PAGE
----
Almost every culture on Earth has some sort of flood myth – and the same haunting feeling accompanies them all, the same nagging suspicion that something so traumatic as to be almost unbearable might actually have happened.
Intense trauma can sometimes hide itself from awareness by short-circuiting the memory; this may be why so many of these stories also seem to imply a sort of collective amnesia, a loss of historical memory which “protects” the human race from ever knowing the terrible truth.
Perhaps the oldest written flood myths are those of the ancient Sumerians; these also serve as the model upon which the Biblical and gnostic flood myths are based.
In the Sumerian version of the flood myth, humanity was created to toil for the benefit of angelic overlords known as the “annunaki,” unruly aliens who both mated with and fought over their creations. Certain annunaki sided with humanity, provoking an uprising; other annunaki responded with the flood in an attempt to reassert control.
In the version of the flood myth recorded in the Jewish scriptures many hundreds of years later, we learn that fallen angels called “the sons of God” came to the earth to mate with human women and produced the Nephilim, cannibalistic giants who ravaged the earth and performed unnatural acts with farm animals.
According to Genesis 6:6, the Nephilim damaged the human genepool so terribly that God decided to exterminate all life on the planet and start over.
The gnostic texts of the early Christian era describe the Biblical creator gods as “archons”, unscrupulous aliens who seeded the planet with life only so that they could exploit it.
According to the myths of the Ophites, the chief archon (identified here with the creator god of the Old Testament) saw that humanity had the potential for divinity, and so decided to drown them:
“[Yaldabaoth] was angry with men because they did not worship or honor him as Father and God; he sent a deluge upon them to destroy all of them at the same time. But Sophia withstood him… and saved those who [had] the moist nature of that light which originated from her; through it the world was again filled with men.”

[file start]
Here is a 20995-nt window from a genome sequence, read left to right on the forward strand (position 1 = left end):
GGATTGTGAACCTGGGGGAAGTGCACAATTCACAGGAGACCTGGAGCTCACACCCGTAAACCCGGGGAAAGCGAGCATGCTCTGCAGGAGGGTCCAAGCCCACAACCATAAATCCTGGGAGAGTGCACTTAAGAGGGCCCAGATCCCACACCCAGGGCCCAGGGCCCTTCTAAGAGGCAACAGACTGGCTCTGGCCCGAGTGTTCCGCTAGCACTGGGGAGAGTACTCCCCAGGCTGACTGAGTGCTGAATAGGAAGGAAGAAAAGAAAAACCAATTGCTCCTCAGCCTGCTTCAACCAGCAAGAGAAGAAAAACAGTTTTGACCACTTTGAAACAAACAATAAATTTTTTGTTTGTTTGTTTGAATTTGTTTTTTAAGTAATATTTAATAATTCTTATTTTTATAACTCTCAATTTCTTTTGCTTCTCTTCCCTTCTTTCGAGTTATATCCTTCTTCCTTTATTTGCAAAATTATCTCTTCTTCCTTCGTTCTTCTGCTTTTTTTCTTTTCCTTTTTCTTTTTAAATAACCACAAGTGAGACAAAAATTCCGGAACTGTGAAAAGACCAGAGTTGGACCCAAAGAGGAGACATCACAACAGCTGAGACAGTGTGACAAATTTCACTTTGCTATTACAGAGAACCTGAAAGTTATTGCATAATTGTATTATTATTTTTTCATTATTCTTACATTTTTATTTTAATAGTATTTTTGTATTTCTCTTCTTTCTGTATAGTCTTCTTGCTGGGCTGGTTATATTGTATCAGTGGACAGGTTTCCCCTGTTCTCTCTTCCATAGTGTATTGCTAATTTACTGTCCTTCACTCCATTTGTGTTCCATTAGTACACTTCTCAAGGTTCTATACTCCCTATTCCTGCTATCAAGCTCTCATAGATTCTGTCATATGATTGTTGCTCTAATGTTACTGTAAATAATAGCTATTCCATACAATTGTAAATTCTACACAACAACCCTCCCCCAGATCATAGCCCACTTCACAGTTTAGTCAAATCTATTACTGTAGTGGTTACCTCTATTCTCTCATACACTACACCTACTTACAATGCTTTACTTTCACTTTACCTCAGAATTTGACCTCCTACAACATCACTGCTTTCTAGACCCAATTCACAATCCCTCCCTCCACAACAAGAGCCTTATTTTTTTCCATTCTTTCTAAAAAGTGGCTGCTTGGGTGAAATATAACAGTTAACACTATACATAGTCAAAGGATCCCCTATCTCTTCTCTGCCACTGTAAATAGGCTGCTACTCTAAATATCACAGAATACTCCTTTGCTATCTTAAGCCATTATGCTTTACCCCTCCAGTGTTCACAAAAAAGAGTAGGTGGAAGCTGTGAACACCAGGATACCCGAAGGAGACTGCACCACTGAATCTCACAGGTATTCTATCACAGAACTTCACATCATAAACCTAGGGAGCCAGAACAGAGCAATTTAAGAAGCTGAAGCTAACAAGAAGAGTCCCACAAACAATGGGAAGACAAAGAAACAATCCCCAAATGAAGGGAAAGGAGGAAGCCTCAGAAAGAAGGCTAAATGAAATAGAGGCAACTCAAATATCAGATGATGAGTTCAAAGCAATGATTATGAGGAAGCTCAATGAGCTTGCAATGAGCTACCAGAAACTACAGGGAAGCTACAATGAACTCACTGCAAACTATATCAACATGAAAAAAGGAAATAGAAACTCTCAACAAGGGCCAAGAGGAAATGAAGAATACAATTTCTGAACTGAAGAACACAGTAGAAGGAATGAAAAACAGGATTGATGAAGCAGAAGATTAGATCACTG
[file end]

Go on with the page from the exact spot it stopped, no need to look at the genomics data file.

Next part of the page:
Other gnostic myths tell of Eve’s daughter Norea, a virgin who who bore the imprint of divinity. Her mere existence threatened the archons, who resolved to exterminate all life on earth in a flood; as the disaster unfolded, the archons tried to rape Norea and save Noah, but Norea breathed fire, burned Noah’s ark to the ground, and escaped on the wings of angel instead.
But the gnostic myths were not consistent. The Secret Gospel of John, for example, has Noah as the hero who leads gnostic humanity to safety in a “cloud of light”; here the idea was that the “flood” was actually some sort of amnesia-inducing beverage:
“The human beings were made to drink water of forgetfulness by the Chief Ruler so that they would not know from where they had come. For a while the seed of light was cooperative.” 
The Secret Gospel of John also gives a slightly different version of the “Nephilim” story, one in which the fallen angels corrupt humanity after the Flood, not before. Thus most humans were hopelessly entangled in the Rulers’ schemes, forever prevented from remembering their hybrid origins.
THE WTC OF THE ANCIENT WORLD
An epilogue to these events is recorded in the Bible, where the archons descend to the Earth themselves to confuse humans powers of communication and so halt the construction of the Tower of Babel.
One wonders if this could this be why issues of memory and ancestry figure so prominently in all versions of the flood myth – the confusing lineage of the story itself?